But there are problems with his advice. First, his recommendation to compare the input with the output, then work out the maths to go in between. He didn’t actually quite.. really… do that when he studied the visual system. Marr was thinking in terms of Hubel and Weisel’s Nobel prize winning experiments. They had already puzzled out the sequence between the retina and the back of the head (the primary visual cortex) by reading the electrical behaviour of cells along the route. They hadn’t really used much maths. Marr defined the algorithm required, but after the fact. We’re still waiting for this ‘reductio ad mathematicum’ to bear fruit in significant areas. He was trying to make the whole thing a mathematical exercise. It’s to do with describing brain problems in terms of a convenient mathematical form (maybe not the first form you think of, but one of the earliest), and then smugly telling everyone you’ve reduced the whole problem to its mathematical essence. People are frightened to question that since only the brave argue against a mathematical solution, even when they only want to say the real solution might be a different formula. Or even some messier biological style operation not so maths-friendly. Try winning that kind of argument in an engineering institution!
Also, the ‘output’ from that system was only the end part of that visual input chain from the eyue to the visual cortex; the real ‘output’ challenge for brain science is comparing the Behavioural output with the total input including remembered, high level concepts and motives, and working out what the hell is going on in higher-level cognition.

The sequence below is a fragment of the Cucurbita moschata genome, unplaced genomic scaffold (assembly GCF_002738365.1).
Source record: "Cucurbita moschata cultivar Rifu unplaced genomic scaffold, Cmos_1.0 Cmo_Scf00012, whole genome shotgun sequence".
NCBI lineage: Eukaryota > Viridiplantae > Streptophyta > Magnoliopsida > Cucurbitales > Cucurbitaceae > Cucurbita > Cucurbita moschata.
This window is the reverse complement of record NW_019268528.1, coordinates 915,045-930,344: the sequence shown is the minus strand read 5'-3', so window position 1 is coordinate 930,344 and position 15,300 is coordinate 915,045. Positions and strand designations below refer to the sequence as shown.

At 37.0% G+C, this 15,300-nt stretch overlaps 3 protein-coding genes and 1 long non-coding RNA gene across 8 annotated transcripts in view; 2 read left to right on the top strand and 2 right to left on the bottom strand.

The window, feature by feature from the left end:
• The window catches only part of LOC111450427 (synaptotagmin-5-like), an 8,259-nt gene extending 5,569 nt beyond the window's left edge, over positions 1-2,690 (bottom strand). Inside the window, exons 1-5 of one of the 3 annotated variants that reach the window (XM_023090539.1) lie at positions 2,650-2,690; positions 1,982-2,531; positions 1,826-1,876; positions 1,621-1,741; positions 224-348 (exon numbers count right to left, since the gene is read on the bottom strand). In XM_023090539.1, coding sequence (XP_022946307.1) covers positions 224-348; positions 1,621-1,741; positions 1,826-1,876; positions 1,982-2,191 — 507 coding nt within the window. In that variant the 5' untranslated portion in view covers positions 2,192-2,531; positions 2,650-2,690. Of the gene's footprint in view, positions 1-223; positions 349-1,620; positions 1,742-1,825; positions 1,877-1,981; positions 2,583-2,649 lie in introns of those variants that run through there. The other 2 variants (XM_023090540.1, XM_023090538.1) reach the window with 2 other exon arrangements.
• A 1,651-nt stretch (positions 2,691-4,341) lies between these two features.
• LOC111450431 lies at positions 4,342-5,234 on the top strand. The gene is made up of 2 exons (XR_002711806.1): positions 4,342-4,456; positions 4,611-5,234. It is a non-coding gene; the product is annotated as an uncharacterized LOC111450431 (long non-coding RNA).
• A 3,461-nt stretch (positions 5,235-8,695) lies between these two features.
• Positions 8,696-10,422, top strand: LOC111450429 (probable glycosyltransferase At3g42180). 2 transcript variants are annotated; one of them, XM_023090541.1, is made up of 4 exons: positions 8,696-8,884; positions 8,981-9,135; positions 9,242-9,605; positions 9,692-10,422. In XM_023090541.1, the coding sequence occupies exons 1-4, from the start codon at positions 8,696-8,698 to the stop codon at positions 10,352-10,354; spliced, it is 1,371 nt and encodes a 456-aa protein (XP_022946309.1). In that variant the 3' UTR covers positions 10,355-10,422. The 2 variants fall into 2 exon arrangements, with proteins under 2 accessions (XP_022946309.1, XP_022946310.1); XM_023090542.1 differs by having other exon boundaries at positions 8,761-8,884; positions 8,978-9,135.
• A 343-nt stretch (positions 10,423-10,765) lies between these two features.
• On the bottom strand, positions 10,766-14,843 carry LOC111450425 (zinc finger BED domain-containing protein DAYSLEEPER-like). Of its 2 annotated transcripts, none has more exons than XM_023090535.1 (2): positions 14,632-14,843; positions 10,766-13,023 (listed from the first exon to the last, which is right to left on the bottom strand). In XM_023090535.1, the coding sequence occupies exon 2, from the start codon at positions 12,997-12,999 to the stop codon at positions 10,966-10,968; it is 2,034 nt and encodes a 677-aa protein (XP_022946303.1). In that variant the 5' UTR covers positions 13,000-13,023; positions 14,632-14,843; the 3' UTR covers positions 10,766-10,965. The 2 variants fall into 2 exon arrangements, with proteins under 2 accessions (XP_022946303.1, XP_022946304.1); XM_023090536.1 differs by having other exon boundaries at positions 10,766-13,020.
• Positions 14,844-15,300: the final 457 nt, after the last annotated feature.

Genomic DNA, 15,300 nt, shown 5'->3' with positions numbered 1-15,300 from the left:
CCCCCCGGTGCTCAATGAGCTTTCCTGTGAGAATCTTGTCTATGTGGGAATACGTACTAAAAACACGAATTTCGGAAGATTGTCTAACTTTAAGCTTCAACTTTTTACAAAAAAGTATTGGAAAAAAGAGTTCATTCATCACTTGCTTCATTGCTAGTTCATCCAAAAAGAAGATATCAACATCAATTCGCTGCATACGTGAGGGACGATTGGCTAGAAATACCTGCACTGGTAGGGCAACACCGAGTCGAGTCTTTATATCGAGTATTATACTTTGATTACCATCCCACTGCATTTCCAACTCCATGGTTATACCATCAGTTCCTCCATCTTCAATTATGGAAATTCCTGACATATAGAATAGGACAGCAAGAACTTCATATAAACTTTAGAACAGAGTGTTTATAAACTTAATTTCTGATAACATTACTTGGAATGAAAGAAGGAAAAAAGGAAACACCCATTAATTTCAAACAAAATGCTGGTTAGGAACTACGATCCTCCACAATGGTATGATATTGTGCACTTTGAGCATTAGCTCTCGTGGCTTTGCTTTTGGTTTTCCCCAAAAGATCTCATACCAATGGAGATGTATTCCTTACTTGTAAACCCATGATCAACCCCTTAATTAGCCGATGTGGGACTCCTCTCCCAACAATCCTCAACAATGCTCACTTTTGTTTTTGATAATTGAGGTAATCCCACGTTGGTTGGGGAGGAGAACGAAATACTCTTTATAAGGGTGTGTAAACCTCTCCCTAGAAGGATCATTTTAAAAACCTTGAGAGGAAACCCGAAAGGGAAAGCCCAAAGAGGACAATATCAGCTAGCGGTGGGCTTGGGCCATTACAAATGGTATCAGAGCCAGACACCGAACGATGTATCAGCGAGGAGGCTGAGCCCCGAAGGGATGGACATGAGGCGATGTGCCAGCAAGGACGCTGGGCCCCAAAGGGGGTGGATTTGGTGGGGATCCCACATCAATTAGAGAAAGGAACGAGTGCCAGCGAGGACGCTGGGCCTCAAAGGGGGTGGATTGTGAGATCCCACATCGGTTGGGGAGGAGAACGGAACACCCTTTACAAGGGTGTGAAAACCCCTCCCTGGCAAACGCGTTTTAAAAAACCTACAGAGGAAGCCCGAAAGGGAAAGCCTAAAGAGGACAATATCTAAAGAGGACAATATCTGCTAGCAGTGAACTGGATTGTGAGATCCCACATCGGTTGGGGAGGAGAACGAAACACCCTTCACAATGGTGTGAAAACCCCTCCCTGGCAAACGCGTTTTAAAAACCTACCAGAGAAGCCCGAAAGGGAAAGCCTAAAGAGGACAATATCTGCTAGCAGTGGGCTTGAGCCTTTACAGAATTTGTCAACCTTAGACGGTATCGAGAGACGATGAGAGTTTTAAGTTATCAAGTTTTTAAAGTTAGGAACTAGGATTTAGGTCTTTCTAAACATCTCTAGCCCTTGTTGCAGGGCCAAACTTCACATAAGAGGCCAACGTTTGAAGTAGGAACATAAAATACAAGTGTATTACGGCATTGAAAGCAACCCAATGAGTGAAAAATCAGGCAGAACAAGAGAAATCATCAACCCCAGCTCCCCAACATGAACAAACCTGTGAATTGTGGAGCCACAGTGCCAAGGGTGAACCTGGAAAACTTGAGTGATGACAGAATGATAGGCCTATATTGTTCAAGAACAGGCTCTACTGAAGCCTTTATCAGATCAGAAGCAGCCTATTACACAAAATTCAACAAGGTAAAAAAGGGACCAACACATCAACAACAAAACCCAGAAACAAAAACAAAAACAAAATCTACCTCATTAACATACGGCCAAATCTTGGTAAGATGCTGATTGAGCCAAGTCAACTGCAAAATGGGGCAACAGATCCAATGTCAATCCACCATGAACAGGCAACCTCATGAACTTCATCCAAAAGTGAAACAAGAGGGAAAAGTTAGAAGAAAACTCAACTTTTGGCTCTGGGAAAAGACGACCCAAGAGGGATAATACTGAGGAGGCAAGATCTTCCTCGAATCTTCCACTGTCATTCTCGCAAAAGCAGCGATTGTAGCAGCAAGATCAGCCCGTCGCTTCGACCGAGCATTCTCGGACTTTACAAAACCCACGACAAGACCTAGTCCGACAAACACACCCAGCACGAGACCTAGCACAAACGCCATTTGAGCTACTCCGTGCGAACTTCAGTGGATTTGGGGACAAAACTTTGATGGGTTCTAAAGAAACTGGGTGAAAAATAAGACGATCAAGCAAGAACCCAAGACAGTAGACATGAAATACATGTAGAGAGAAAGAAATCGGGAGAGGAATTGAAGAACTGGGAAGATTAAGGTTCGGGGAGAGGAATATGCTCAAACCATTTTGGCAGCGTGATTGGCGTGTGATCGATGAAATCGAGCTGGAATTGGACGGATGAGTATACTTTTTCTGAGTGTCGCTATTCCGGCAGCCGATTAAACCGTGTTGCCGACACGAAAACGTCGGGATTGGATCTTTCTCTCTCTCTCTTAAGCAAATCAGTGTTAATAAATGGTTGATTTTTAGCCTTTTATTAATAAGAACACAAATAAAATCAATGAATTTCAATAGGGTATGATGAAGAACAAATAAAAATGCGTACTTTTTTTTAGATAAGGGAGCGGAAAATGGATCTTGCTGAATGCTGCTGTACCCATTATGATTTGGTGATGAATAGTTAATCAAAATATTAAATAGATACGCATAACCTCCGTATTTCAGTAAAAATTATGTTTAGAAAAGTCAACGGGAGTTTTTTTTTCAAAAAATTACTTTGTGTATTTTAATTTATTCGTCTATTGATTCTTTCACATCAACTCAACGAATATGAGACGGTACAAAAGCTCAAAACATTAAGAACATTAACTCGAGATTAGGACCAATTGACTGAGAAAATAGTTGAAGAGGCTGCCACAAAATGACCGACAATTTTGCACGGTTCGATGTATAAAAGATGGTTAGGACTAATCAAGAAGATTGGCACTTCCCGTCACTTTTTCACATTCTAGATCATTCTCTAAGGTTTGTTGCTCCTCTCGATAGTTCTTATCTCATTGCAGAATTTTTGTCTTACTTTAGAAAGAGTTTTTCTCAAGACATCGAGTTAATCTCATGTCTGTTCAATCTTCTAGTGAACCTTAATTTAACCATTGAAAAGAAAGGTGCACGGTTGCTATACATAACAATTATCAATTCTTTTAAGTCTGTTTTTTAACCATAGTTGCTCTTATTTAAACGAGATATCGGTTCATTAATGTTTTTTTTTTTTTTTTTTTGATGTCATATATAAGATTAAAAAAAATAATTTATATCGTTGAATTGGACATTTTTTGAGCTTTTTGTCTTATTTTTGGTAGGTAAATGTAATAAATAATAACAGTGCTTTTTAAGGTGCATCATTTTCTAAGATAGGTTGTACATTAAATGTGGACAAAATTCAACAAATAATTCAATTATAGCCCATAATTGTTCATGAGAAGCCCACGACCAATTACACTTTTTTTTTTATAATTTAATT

Echoing what I said in my book concerning the nature of physics, NC says in the YK interview:
“If you take a look at
the progress of science, the sciences are kind of a continuum, but
they’re broken up into fields. The greatest progress is in the sciences
that study the simplest systems. So take, say physics — greatest
progress there. But one of the reasons is that the physicists have an
advantage that no other branch of sciences has. If something gets too
complicated, they hand it to someone else.”
Physics ends up being complex because you can do complex things with it, because, in turn, its essential components, though simple, are sharply defined, not to mention readily experimentable. But as practitioners of other disciplines may well agree, they are annoyingly simple. (When you’ve discovered them of course! The discovery needn’t be simple.)
His View On The Evolution Of Language
YK [Yarden Katz]: “You’ve
criticized a very interesting position you’ve called “phylogenetic
empiricism.” You’ve criticized this position for not having explanatory
power. It simply states that: well, the mind is the way it because of
adaptations to the environment that were selected for. And these were
selected for by natural selection. You’ve argued that this doesn’t